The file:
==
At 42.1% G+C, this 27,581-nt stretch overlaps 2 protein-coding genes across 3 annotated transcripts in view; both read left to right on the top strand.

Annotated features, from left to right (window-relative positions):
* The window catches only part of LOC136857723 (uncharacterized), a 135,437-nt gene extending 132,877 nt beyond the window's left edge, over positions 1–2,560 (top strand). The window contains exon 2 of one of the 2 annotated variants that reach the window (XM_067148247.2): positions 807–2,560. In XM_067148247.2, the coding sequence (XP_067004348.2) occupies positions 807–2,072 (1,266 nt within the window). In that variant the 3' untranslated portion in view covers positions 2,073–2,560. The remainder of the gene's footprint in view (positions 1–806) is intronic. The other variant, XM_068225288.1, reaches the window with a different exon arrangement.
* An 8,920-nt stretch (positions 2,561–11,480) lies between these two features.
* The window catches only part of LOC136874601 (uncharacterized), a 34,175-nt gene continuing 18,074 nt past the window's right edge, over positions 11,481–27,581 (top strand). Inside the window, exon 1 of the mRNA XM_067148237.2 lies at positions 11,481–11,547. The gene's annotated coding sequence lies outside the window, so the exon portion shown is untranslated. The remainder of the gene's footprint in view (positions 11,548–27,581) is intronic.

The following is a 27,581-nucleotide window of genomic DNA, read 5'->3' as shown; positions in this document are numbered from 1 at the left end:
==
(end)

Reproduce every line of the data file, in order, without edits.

At 42.1% G+C, this 27,581-nt stretch overlaps 2 protein-coding genes across 3 annotated transcripts in view; both read left to right on the top strand.

Annotated features, from left to right (window-relative positions):
* The window catches only part of LOC136857723 (uncharacterized), a 135,437-nt gene extending 132,877 nt beyond the window's left edge, over positions 1–2,560 (top strand). The window contains exon 2 of one of the 2 annotated variants that reach the window (XM_067148247.2): positions 807–2,560. In XM_067148247.2, the coding sequence (XP_067004348.2) occupies positions 807–2,072 (1,266 nt within the window). In that variant the 3' untranslated portion in view covers positions 2,073–2,560. The remainder of the gene's footprint in view (positions 1–806) is intronic. The other variant, XM_068225288.1, reaches the window with a different exon arrangement.
* An 8,920-nt stretch (positions 2,561–11,480) lies between these two features.
* The window catches only part of LOC136874601 (uncharacterized), a 34,175-nt gene continuing 18,074 nt past the window's right edge, over positions 11,481–27,581 (top strand). Inside the window, exon 1 of the mRNA XM_067148237.2 lies at positions 11,481–11,547. The gene's annotated coding sequence lies outside the window, so the exon portion shown is untranslated. The remainder of the gene's footprint in view (positions 11,548–27,581) is intronic.

The following is a 27,581-nucleotide window of genomic DNA, read 5'->3' as shown; positions in this document are numbered from 1 at the left end: